Nalini’s shadowy figure dashed through the sugar cane field. The tall stalks loomed like sinister sentinels on either side. Overhead, billowing clouds clotted the black sky, their outlines glowing gray in the moonlight.
“Come bak heah!” a voice behind her barked.
She hurtled down the path until she stumbled, slipping face first into the mud. The fall knocked the wind out of her. Searing pain shot through her leg.
Get up and keep running. Even though Nalini’s brain barked the command, she remained motionless, afraid even to breathe, lest the gulps of air revealed her location. Her face pressed against the rain-dampened dirt.
“I gon find ya. Ya can’t hide from me,” he shouted.
Have to hide. Nalini lifted her head and squinted as she searched for an opening in the cane to crawl into.
Mustering strength, she pushed herself forward with her arms and slid on her stomach into the thicket until she was hidden by the foliage.
“Where dat girl go?” the man muttered. The rustling sounds grew closer and Nalini flinched, willing herself to not scream. He stopped; his mud-caked shoes inches from her face. Her heart pounded against the ground. Sweat dribbled down her back, stinging the raw, whipped skin.
The man called out, “Ya hafta come out sometime. Can’t hide from me forevah.” He continued down the path.
As she lay there, Nalini hoped the ground would open up and swallow her. She felt a chill across her damp back as a gust of wind shot across the fields. It had been five months since she and her brother had boarded the ship in Calcutta and sailed across the black water to the plantation in Demerara. During the voyage, her brother developed dysentery and Nalini wished she had been thrown overboard with his corpse.
Have to leave. Today. Her mind whirled. Finally sensing that the overseer had given up his pursuit of her for tonight, Nalini struggled to stand up. Once on her feet, she brushed the dirt from her clothes and hobbled to the plantation manager’s house. The full moon overhead illuminated the path.
Behind the house, she found the house servant’s quarters. Nalini tapped the door.
“Who dere?” Hannah flung the door open. “Chile, wot you doin out here?”
Nalini shook her head and licked her parched lips, trying to find the words to explain her plan. “Leave,” was all she could say. “Go home.”
“You can’t leave. You sign ‘greement with Mistah Joseph.”
“Go home,” Nalini brought her hands together and implored.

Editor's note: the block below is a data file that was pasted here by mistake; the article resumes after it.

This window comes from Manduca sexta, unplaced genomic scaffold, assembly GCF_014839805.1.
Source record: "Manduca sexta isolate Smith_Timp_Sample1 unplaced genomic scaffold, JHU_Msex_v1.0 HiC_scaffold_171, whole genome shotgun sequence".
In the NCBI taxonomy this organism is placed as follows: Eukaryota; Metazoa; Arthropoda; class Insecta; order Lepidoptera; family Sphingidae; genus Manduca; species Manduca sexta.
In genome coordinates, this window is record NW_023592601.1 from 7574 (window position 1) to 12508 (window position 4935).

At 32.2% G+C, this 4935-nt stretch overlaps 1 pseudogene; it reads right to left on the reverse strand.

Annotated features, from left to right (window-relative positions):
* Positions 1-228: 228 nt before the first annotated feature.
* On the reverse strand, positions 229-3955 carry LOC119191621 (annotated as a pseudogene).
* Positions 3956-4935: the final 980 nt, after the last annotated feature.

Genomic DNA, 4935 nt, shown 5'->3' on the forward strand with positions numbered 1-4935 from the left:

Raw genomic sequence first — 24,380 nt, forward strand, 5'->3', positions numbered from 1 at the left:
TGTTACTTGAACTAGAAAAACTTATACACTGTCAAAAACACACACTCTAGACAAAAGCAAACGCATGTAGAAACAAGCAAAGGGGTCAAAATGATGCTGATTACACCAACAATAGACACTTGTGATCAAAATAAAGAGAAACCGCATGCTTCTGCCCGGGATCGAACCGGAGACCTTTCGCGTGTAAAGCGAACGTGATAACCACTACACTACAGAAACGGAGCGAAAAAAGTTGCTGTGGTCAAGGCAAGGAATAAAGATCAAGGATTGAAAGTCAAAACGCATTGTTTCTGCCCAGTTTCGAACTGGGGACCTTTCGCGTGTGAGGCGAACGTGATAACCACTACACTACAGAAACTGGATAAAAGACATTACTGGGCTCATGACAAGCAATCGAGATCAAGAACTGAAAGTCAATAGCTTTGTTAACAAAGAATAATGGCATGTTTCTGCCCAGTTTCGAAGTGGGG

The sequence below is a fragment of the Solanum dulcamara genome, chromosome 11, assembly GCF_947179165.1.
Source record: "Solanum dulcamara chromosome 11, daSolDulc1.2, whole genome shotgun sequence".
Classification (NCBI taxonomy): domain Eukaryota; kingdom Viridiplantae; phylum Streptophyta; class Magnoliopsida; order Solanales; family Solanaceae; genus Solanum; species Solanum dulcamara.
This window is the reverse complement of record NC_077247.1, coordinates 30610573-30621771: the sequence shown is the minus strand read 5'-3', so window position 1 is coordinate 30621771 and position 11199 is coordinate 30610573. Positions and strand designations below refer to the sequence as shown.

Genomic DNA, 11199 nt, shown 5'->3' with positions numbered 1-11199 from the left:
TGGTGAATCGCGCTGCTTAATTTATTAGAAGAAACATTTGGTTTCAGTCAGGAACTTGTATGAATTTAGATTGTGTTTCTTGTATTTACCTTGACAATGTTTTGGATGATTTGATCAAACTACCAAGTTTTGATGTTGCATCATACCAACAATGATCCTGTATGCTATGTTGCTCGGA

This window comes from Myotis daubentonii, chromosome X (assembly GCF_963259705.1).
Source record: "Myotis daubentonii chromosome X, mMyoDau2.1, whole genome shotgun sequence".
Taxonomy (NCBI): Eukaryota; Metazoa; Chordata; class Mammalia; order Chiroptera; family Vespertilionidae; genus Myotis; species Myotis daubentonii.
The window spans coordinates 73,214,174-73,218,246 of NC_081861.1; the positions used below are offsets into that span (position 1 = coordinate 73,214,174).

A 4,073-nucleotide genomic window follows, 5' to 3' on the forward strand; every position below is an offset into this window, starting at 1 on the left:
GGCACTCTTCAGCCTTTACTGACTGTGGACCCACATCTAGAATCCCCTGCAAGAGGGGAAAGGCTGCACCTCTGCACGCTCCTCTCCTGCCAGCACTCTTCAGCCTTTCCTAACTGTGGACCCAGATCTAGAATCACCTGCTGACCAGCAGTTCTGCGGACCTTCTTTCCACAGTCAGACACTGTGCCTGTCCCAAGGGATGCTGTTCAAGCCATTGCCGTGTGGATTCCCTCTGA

“How you gon get home? You got money?”
Nalini shook her head as the enormity of the obstacle she faced pressed upon her heart. Tears welled up in her eyes. She fell to her knees at the cook’s feet and cried.
“Hush, chile. Hush.” Hannah scooped the girl up off the ground and brought her inside. “Don’ know why I’s doin this. If Mistah find out, I get beat for sure.” Hannah pointed to a mat on the floor and Nalini sat down. The cook hovered over her.
“In da mornin, Samuel takin da wagon to Georgetown. You hide in da wagon and he take you dere. After dat, you on your own.” Hannah studied the girl to see if she understood.
“Go home morning?” Nalini whispered.
Hannah smiled, “Yes, you go home.”
Before sunrise, Hannah packed Nalini into the back of the wagon and covered her with a stack of empty sacks. The girl trembled at the thought of being caught, as well as the idea of returning to India. She was willing to risk the journey again if it meant never seeinggg the overseer’s face again. She shuddered as she remembered his rough, ebony hands grabbing her arms, his rum-laced breath against her face.
“We heah,” Samuel called. Nalini rubbed her eyes and lifted the sacks to face the sunlight glowing bright against billowing white clouds in the sapphire sky.
Bewildered, Nalini looked at the enormous white building. She craned her neck to see the entire structure.
“Dis Saint George church. Dey help you. Go on,” Samuel helped the girl down from the wagon and pointed at the building. “Go.”
Mustering her courage, Nalini inhaled the damp air of freedom and limped into the church to begin the journey home.
Author’s note: Between 1838 and 1917, almost 240,000 East Indian indentured workers were brought to British Guiana, now known as Guyana. Their descendants, known as Indo-Guyanese, comprise 51% of the population of the country today.
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